In Cardionet, LLC v. Infobionic, Inc., [2019-1149] (April 17, 2020), the Federal Circuit reversed the dismissal of CardioNet’s complaint for infringement of U.S. Patent No. 7,941,207 on the ground that it claims ineligible under 35 U.S.C. § 101.
At step one of the Alice/Mayo inquiry, the district court concluded that the claims are directed to the abstract idea that atrial fibrillation and atrial flutter can be distinguished by focusing on the variability of the irregular heartbeat. The district court concluded that although the idea of using a machine to monitor and analyze heart beat variability and interfering beats so as to alert the user of potential atrial fibrillation or atrial flutter events may well improve the field of cardiac telemetry, CardioNet did not identify improvements to any particular computerized technology.
The Federal Circuit began its analysis with Alice step one, and looked to whether the claims focused on a specific means or method that improves the relevant technology or are instead directed to a result or effect that itself is the abstract idea and merely invoke generic processes and machinery. The Federal Circuit concluded that the asserted claims of the ’207 patent were directed to patent-eligible subject matter, saying that the claims focus on a specific means or method that improves cardiac monitoring technology; they are not directed to a result or effect that itself is the abstract idea and merely invoke generic processes and machinery.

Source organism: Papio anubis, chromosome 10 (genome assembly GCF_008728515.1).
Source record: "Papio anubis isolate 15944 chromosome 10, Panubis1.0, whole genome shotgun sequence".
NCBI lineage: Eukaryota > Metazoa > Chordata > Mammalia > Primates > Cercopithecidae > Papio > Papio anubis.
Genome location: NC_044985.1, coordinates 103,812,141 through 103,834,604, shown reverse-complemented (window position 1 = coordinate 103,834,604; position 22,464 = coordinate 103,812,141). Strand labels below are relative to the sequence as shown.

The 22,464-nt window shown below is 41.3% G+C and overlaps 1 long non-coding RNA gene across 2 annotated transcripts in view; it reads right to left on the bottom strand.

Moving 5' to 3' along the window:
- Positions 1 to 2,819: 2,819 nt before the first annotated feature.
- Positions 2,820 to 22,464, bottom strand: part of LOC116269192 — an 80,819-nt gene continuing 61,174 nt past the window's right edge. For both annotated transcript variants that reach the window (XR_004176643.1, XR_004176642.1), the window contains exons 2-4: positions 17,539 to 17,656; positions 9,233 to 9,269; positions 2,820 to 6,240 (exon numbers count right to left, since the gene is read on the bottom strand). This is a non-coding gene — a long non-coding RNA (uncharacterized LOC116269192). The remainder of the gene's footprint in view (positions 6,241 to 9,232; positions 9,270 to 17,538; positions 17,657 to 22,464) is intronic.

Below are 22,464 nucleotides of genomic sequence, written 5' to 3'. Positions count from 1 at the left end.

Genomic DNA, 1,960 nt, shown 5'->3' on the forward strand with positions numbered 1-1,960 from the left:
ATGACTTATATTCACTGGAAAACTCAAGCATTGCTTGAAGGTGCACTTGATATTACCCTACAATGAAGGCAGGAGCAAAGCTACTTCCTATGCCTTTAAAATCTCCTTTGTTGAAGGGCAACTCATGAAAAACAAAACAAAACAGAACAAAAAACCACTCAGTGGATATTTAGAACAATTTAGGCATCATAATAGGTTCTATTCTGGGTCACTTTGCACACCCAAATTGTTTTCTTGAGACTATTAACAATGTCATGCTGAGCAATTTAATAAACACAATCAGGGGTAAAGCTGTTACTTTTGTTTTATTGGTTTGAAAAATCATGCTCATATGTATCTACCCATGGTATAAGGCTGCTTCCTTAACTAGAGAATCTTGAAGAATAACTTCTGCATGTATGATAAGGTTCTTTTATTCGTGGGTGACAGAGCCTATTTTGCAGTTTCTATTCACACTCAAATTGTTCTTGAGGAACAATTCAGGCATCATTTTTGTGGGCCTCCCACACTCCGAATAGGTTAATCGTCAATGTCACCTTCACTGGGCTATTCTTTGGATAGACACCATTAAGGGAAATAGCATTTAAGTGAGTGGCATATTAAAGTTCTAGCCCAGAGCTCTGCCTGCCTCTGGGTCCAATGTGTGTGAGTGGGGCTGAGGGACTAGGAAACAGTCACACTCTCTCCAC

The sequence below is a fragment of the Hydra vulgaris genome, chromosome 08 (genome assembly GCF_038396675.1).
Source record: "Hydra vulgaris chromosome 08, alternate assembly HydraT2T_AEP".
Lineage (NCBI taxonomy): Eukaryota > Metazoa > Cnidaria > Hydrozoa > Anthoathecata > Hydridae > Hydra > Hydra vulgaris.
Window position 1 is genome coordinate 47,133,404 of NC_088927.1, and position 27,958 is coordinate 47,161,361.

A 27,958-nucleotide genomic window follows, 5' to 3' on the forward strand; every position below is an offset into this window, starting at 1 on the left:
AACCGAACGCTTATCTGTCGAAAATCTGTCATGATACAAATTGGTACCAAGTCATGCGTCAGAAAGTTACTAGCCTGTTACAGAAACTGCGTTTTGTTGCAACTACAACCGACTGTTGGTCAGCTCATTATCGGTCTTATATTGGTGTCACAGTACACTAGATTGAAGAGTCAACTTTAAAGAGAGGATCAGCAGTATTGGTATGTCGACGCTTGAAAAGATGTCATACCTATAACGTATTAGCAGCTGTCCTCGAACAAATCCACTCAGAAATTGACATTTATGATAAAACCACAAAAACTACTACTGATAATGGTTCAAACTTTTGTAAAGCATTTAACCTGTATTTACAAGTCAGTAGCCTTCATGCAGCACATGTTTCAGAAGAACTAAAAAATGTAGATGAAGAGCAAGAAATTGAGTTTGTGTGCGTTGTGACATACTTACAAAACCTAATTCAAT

The Federal Circuit agreed that the claims of the ’207 patent are akin to claims it had previously determined are directed to technological improvements, including in Visual Memory LLC v. NVIDIA, in McRO,.
The Federal Circuit said that at the heart of the district court’s erroneous step one analysis is the incorrect assumption that the claims are directed to automating known techniques.
Because it concluded under Alice step one that the asserted claims of the ’207 patent are not directed to an abstract idea, we do not reach Alice step two.